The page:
New Zealand Alpine Flora

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Steve Newall
Steve Newall's picture
Title: Member
Joined: 2011-08-23

You're in a bad way Toolie .You might have Mates Syndrome . I would seek counselling and therapy before it's too late .

Thanks Lori . It will not be too long before you are out and about and I look forward to seeing where you have been

Have some seeds drying out for you Trond and will send them next week

Balclutha , New Zealand

David L
Title: Guest
Joined: 2013-01-31

Despite not having as good weather as the S.P.A.T crew I found a couple of things on my trip to Eyre Creek;

We have an abundance of imported yellow dandelions but we also have an indigenous one that is fairly rare and this is the first time I have found it in flower

A rather nice whipcord hebe that was flowering. We have not managed to get a consensus for the name yet; it is not Hebe propinqua which is what I thought it was when I took the photo.The next name I came up with was Hebe annulata but it is not that either.

whipcord hebe

We found a patch of the little grass lily Herpolirion novae-zelandiae in flower

Herpolirion novae zelandiae

Last an orchid Gastrodia cunninghamii. It is not an alpine but was growing in beech( Nothofagus) forest on the valley floor.

Gastrodia cunninghamii

David Lyttle
Otago Peninsula

IMYoung
Title: Member
Joined: 2010-01-31

The Herpolirion novae-zelandiae is a delight to see.

What is the name of the indigenous dandelion, please, David?

Ian  and/or Margaret Young ( -here it is usually Margaret)

Aberdeen , North East Scotland, UK
Zone 8a

www.srgc.net

Tingley
Title: Member
Joined: 2013-01-07

That whipcord Hebe is a nice specimen, would love to have something like that in our garden! Sadly there are no whipcords in the nursery trade in Nova Scotia. The only Hebes I have been able to find are H. odora (sold as Hebe buxifolia), and H. pinguifolia var. pagei. Both are blanketed in snow at the moment, and in spite of winter temperatures dipping below -15 C at night, last month (and last winter as well), they seem to thrive here. I wonder which whipcord would have a reasonable chance at surviving here?

Southwest Nova Scotia, zone 6b or thereabouts

IMYoung
Title: Member
Joined: 2010-01-31

In this area of NE Scotland Hebe ochracea is pretty hardy -  particularly the variety 'James Stirling' - surviving when other whipcords and other types have suffered quite a lot.

If you can source a 'James Stirling' I'd certainly give it a try.

Ian  and/or Margaret Young ( -here it is usually Margaret)

Aberdeen , North East Scotland, UK
Zone 8a

www.srgc.net

Hoy
Hoy's picture
Title: Member
Joined: 2009-12-15

Steve Newall wrote:

You're in a bad way Toolie .You might have Mates Syndrome . I would seek counselling and therapy before it's too late .

Thanks Lori . It will not be too long before you are out and about and I look forward to seeing where you have been

Have some seeds drying out for you Trond and will send them next week

Thanks, Steve, looking forward to that!

Trond
Rogaland, Norway - with cool, often rainy summers  (29C max) and mild, often rainy winters (180 cm/year)!

Hoy
Hoy's picture
Title: Member
Joined: 2009-12-15

I have one or two whipcords in my garden and you can find some in the trade here but I don't remember the names. Some are sold without a name too, just a sixpack of hebes!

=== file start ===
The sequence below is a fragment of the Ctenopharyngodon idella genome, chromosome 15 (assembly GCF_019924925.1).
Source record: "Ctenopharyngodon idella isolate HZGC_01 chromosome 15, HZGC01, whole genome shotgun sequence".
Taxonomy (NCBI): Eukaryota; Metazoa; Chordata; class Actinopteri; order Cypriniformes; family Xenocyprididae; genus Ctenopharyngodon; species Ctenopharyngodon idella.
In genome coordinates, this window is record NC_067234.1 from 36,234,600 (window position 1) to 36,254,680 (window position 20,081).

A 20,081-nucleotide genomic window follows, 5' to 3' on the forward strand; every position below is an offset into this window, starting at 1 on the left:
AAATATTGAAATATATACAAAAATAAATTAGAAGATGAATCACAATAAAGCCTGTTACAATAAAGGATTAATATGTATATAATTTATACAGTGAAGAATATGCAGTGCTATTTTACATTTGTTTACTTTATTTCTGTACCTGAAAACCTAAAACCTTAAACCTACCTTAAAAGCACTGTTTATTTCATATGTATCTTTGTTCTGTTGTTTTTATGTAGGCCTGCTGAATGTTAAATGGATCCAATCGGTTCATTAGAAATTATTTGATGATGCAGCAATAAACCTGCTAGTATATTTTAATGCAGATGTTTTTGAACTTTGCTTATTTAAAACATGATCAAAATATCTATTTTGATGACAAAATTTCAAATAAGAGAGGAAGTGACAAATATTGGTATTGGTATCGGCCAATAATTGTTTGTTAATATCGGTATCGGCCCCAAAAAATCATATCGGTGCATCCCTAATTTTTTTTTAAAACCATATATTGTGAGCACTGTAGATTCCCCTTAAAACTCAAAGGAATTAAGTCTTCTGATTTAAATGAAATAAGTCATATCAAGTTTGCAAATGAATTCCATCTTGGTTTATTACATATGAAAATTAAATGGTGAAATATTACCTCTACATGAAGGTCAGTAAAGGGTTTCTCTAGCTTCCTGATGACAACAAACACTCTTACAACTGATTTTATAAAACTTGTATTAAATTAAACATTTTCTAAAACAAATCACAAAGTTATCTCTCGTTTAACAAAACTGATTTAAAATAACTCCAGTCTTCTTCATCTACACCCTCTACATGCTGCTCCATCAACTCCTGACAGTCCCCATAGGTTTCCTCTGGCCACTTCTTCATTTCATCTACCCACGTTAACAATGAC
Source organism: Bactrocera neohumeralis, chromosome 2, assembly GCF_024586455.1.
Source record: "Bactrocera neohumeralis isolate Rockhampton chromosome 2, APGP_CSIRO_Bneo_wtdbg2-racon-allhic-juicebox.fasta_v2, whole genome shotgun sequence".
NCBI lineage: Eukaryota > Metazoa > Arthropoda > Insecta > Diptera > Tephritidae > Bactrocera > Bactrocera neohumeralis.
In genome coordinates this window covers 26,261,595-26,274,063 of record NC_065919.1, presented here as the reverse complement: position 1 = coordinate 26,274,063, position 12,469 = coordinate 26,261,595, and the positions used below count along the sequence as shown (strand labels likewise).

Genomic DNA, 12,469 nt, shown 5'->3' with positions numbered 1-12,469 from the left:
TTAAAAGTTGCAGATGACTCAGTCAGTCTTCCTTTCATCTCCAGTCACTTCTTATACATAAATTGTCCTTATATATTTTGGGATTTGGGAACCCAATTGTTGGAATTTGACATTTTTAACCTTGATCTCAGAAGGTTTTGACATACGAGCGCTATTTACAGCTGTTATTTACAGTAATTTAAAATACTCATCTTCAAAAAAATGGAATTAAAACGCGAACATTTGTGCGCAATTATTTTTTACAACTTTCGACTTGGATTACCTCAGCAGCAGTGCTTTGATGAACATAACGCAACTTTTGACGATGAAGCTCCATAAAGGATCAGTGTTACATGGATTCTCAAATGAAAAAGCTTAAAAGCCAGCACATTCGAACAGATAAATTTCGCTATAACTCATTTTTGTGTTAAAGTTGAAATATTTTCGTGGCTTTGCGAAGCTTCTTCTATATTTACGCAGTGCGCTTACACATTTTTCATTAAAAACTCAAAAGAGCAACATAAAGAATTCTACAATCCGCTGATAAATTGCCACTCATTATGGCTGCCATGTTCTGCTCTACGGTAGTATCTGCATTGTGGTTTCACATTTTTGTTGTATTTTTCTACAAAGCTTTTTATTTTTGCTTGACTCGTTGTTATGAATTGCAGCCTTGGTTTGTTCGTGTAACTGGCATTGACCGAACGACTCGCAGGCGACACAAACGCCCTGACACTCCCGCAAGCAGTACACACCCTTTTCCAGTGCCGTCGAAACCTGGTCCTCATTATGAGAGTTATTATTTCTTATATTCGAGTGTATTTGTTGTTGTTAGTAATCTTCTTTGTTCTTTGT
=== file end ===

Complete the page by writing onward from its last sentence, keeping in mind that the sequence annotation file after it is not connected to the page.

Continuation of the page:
Although the hebes usually survive they flower only sparingly, lack of sun I presume.

Trond
Rogaland, Norway - with cool, often rainy summers  (29C max) and mild, often rainy winters (180 cm/year)!

David L
Title: Guest
Joined: 2013-01-31

Maggi,

The name of the dandelion that I inadvertently omitted is Kirkianella novae-zealandiae.

Tingley,

If Hebe odora survives in Nova Scotia most whipcord species should survive there too as they are often found growing together. Both Hebe odora and Hebe pinguifolia are widespread species with a lot of genetic variation present. There is a great deal of variation in the whipcord species  hence the named cultivars which are clonally propagated variants. Until recently  this was segregated out as a number of different species but in the most recent treatment a number of these species have been lumped together. Hebes are easy to propagate from cuttings and the smaller ones are quite happy growing in pots.

Here is an example of Hebe odora

Hebe odora

and another species Hebe rakaiensis flowering particularly well

Hebe rakaiensis   Hebe rakaiensis flowers

Here is an example of Hebe hectorii with particularly robust branches and a second picture showing the variation present in this species

 

Hebe hectorii  Hebe hectorii variants The specimen (3) on the far right is what was  formerly known as Hebe subulata

David Lyttle
Otago Peninsula

IMYoung
Title: Member
Joined: 2010-01-31

Thank you, David.    I'm slightly worried  that I'm  finding a dandelion attractive though, even if it does make a very nice rosette of foliage. - must be the effects of the cold weather addling my senses .

Ian  and/or Margaret Young ( -here it is usually Margaret)

Aberdeen , North East Scotland, UK
Zone 8a

www.srgc.net

David L
Title: Guest
Joined: 2013-01-31

It is a strangely attractive plant for a dandelion; here is another picture showing the flower buds with their unusual bristly black hairs

Kirkianella novae-zelandiae

David Lyttle
Otago Peninsula

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